March 26: Speed, that heady experience we covertly enjoy in our vehicles, also delights photography, the medium announced to have rendered laborious, time-consuming painting as ‘obsolete’, in a modern Age of Steam, as horsepower.
Two photography exhibitions being held during the Castlemaine State Festival contemplate speed; one is that of painter/photographer Michael Wolfe, in the foyer of The Mill Complex, 9 Walker Street, Castlemaine, whose ‘Festival-featured’ show has the support of the La Trobe Art Institute, the Australian Government’s Arts Festivals Australia program, and The Mill Castlemaine. Wolfe appears in a Mike Reed portrait for the MAP Group project ‘Beyond the Studio’ of which I wrote earlier.
In this town of diverse demographics, known as much for its ‘Street Rod’ subculture as for its artists, the other show is by Darron Davies. You’ll find it in the old gymnasium at the superseded Castlemaine Secondary College campus which now houses the Hot Rod Centre Inc. who host the show. As I arrived, a yellow street rod was being tenderly loaded onto a trailer and a low-slung, grumbling black beast was snorting exhaust as it burned rubber on carpark asphalt. My expectations of a show billed The Big White Dyno. A salt lake that can be seen from space. Photography and stories of chasing speed, had subsequently to be revised.
The Central Victoria-based photographer was there minding his exhibition and explained that it stems from his pursuit of Castlemaine’s unique hot rodding car culture in a project he calls The Rodders. Associating with these car freaks led him to the speed racing culture of the Dry Lake Racers Australia international ‘Speed Week’ on South Australia’s Lake Gairdner, to which he has returned over three years. I’m familiar with Kati Thanda, the site of some of my own work and that of the more celebrated Murray Fredericks. Gairdner is likely favoured over the still larger Kati Thanda-Lake Eyre because it is 250km closer to the state capital, Adelaide, nevertheless, it might as well be on another planet, as Davies declares;
“To say that this is like Mars is an understatement; an isolated massive salt lake within a dry red desert area, hundreds of people descending on the lake to locate a pit area, a starting lane, and cars and motorbikes reaching up to 700 kilometres an hour.”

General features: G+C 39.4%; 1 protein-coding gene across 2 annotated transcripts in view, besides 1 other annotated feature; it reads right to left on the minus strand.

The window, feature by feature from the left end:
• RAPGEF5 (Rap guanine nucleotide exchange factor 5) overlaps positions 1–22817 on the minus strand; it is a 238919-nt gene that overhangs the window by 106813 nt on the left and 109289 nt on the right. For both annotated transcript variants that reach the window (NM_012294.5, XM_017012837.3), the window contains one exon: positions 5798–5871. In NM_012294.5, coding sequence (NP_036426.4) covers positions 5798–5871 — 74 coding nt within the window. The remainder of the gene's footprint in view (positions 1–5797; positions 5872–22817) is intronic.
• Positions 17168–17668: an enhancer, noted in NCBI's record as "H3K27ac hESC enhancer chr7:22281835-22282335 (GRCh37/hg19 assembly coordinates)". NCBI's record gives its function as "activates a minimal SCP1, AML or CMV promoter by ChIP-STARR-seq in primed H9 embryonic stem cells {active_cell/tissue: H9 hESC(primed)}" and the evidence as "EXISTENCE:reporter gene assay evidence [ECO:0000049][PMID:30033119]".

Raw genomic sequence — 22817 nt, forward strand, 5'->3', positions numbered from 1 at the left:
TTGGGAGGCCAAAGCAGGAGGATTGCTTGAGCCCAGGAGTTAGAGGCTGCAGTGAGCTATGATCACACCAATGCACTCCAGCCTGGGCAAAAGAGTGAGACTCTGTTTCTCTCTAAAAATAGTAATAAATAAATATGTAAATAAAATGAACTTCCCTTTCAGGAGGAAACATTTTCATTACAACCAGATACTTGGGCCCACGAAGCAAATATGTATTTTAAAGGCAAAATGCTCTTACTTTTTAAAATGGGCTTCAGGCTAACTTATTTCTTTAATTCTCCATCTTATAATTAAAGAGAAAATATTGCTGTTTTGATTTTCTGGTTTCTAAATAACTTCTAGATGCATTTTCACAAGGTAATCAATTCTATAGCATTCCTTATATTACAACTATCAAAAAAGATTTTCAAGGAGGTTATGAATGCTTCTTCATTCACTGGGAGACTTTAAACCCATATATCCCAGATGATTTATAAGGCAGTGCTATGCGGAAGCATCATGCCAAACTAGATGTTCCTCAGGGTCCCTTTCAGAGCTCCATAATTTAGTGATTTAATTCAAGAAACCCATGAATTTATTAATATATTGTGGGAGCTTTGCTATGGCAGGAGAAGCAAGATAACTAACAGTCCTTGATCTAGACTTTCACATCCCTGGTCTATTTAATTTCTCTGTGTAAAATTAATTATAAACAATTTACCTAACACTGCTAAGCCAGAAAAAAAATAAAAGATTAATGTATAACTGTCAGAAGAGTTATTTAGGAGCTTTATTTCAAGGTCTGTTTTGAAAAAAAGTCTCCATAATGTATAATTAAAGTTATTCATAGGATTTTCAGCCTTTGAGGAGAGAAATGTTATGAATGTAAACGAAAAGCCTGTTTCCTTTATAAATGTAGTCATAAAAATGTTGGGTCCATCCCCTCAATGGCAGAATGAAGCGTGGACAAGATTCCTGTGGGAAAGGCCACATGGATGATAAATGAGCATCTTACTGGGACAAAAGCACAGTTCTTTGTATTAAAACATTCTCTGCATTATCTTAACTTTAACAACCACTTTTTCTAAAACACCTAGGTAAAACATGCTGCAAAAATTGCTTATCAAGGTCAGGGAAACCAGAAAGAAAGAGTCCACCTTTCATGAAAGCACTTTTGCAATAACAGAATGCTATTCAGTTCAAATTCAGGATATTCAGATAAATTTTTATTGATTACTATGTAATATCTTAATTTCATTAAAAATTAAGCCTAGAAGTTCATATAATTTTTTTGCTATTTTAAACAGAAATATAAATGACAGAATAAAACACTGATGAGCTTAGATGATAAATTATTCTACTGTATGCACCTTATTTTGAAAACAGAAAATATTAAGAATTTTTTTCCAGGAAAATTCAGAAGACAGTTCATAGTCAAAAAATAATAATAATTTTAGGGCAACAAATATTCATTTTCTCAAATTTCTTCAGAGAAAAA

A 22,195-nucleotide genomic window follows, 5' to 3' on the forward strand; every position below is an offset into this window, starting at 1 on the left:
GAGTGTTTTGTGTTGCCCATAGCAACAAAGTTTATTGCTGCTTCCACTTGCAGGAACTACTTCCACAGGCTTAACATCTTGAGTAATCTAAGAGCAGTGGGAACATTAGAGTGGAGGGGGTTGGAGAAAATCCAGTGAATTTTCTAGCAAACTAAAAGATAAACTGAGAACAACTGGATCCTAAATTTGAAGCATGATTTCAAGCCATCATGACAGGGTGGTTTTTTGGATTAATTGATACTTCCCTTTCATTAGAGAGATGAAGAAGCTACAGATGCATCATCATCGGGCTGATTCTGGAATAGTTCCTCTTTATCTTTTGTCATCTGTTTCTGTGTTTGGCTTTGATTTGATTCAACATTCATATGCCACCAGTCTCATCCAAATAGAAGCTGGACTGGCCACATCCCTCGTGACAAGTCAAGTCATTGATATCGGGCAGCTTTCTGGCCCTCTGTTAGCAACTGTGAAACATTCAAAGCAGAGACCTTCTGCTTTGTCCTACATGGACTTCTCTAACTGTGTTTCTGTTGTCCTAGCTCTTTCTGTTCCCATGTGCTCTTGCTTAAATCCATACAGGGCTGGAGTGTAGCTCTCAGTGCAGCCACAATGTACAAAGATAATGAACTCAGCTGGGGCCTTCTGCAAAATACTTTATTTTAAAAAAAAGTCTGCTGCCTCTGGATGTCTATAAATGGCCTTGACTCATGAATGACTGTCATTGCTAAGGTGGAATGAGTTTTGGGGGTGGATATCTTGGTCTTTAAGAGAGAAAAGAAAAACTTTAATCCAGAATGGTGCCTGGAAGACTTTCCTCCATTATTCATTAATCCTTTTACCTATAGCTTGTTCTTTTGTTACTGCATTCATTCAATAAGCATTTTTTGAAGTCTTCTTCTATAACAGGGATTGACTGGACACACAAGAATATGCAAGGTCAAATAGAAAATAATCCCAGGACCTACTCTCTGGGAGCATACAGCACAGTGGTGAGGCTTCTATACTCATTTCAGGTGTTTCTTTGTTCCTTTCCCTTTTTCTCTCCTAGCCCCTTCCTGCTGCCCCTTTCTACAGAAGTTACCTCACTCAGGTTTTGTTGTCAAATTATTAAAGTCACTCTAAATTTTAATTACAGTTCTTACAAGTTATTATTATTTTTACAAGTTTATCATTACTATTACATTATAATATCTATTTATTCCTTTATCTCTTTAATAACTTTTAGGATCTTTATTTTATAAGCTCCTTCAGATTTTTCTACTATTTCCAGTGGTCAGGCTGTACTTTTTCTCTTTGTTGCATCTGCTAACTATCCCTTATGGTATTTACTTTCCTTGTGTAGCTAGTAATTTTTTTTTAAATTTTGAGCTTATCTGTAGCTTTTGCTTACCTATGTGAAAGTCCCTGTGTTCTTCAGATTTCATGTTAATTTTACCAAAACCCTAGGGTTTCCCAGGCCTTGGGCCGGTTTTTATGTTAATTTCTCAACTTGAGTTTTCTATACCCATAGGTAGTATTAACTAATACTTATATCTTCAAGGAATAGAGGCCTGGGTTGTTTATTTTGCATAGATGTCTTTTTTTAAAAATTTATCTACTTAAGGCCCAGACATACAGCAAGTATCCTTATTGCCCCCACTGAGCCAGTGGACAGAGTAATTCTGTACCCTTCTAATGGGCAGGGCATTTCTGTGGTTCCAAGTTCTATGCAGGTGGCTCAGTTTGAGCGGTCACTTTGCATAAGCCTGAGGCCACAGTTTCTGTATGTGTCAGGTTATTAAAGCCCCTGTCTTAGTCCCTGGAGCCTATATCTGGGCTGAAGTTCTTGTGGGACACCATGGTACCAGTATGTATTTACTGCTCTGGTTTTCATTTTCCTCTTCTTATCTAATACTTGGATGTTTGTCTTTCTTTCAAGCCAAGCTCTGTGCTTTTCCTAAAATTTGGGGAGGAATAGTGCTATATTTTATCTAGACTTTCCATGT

I had excused myself to Davies already for my total lack of interest in cars, and he had confessed that he is not a car nut himself, but an ‘outsider’ looking in on this idiosyncratic culture. Consequently, not a single speeding car is to be seen in this exhibition (unless there’s one far away on the horizon), and after having my attention seized by one image, I found myself spending far longer than the five minutes I had planned to give the show.
The image above was the clincher for me. Here was a photographer with a vision that encompassed more than the facts of this subculture, such as the evidence here of the searing heat, and assurance that petrol-heads have a sense of humour. It allows him to step back to find his viewers a broader, more nuanced view.
There’s no doubt that for Darron’s subjects this is a do-or-die experience requiring some bravery in the face of the danger involved in breaking speed records; witness the bearded amputee (a result of an accident on the lake) and the thousand mile stare of the salt-warrior in his cockpit.
To the outsider however this might be an exercise in male egotism, exercised at great cost, and to what point? The artists among us need to remind ourselves that the same question might be asked of us!
Stylistically too, there is a consistent exposure for the figures—almost exclusively men—which renders the salt toneless, so that it merges with the paper borders of the Davies’ prints. Upon this pristine ground objects and people seem to float.